Dark, shiny “metal” tooth filling therapy has long been used by dentists as a way of halting tooth decay. Often referred to as amalgam filling therapy, this process removes part of the tooth affected by decay, and then fills the area with a semi-soft metal. While usually successful (at least when initially administered), this solution focused solely on short-term dental functionally with little regard to aesthetics or the “wear effects” that are often experienced over time as metal fillings “compress.”
Over the past couple decades, advancements in composite tooth restoration have made metal fillings much less common—and I think for good reason. In my opinion, composite tooth restoration provides aesthetic, structural, and dental health advantages that amalgam fillings just can’t match.
So what are the most common reasons patients cite when they come to me asking about metal filling replacement? Following are the top 5 reasons I hear most, followed by my thoughts regarding each reason:
#1 “I am concerned my amalgam fillings contain mercury and are not safe.”
This is probably the #1 concern I hear from patients requesting filling replacement. In most cases amalgam fillings are a blended metal product made of copper, tin, silver and mercury, which is a toxic metal. Most amalgam fillings are 50% mercury by weight, and some people speculate that the fillings can emit mercury vapors (possibly at dangerous levels) over time. Although there has been no medical research published to confirm this, patients aware of the health risks associated with mercury exposure prefer to have these restorations removed as a precautionary measure. Because mine has always been a conservative, “better-safe-than-sorry” approach, I have never contested this reasoning.
#2 “Metal fillings are ugly and detract from my smile”
On this point there can be no debate. Metal fillings in the back teeth darken a smile by absorbing rather than reflecting light. Metal fillings in frontal teeth that show when you smile are immediately distracting — often conveying a message of poor dental health and hygiene. Patients with this condition tell me that they often try to minimize their smile and laugh, because they became aware that their metal fillings had become a “focal point” of their smile. These same patients-once fillings were replaced—reported they now find themselves laughing and smiling a LOT more!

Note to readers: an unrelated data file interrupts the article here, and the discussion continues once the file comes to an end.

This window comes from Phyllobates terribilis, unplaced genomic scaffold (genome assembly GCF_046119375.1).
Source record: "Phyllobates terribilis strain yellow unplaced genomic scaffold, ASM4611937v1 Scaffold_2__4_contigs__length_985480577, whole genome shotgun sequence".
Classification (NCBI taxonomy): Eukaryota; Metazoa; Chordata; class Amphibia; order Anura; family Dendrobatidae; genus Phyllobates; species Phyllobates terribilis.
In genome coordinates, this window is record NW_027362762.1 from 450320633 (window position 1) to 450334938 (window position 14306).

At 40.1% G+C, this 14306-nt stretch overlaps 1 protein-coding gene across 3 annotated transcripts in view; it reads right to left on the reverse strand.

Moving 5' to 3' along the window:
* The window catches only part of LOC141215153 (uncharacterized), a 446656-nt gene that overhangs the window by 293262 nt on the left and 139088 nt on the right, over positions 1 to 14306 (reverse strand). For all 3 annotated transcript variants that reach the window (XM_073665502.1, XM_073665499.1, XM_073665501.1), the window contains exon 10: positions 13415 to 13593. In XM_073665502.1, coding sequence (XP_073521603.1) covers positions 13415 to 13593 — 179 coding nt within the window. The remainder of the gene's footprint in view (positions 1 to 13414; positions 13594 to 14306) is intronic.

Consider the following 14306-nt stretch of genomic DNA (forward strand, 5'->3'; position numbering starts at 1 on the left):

#3 “The teeth with the metal fillings sometimes hurt.”
Amalgam fillings are a “soft metal,” and over time can shift in shape from pressure and wear. This can cause stresses that result is gaps between tooth and filling. It can also lead to cracks in the tooth. Left untreated, these cracks and gaps can trap cavity-causing bacteria, leading to painful tooth decay. Pain in a filled tooth when eating certain foods (especially foods that are sweet or acidic) is usually an indicator that the metal filling has failed. In these cases, swift action and a new, composite filling to halt and correct the damage is almost always recommended.
4. “My teeth with silver fillings are beginning to break”
Because amalgam fillings remain a soft metal, they transfer biting and chewing pressure downward and out the sides of the tooth. This is especially true because of the way a tooth is typically drilled out to accept a metal filling. Usually, the cavity hole is made wider as it gets deeper (like a pyramid) so that the filling (when hardened) will be “mechanically” locked into position.
As your tooth surface naturally wears over time, the pliable metal fillings are compacted further, often resulting in an increase of outward pressure that eventually begins fracturing off pieces of the tooth crown. When this happens, a large portion of the filling is exposed, and chewing on that side becomes uncomfortable to nearly impossible. In these cases, replacing the filling with a composite filling or composite crown restoration is, in my opinion, the best solution.
#5. “I fear my metal fillings will make health issues harder to diagnose.”
Metal fillings can absolutely make it more difficult for you and your dentist to spot tooth decay. This is true at both the visual assessment and X-ray stages of a check-up. Because discoloration of teeth and gums are a prominent indicator of dental problems, having a dark colored metal embedded in the teeth can sometimes distort those visual indicators — masking the fact that a tooth or gum may require swift treatment.
Considering that published medical research supports the safety and overall effectiveness of amalgam fillings, some dentists advise against removing silver fillings unless they are cracked, chipped, display poor margins, or indicate signs of decay.
At Advanced Cosmetic Dentistry, we believe that the visual and health-related advantages of composite filling replacement creates a pretty sound case for having older, questionable metal fillings replaced— regardless of current symptoms. Every composite restoration patient I have treated tells me “I am so thrilled with the results, and wish I did this years earlier.” For me, patient satisfaction, comfort, and peace-of-mind is a decision-making priority.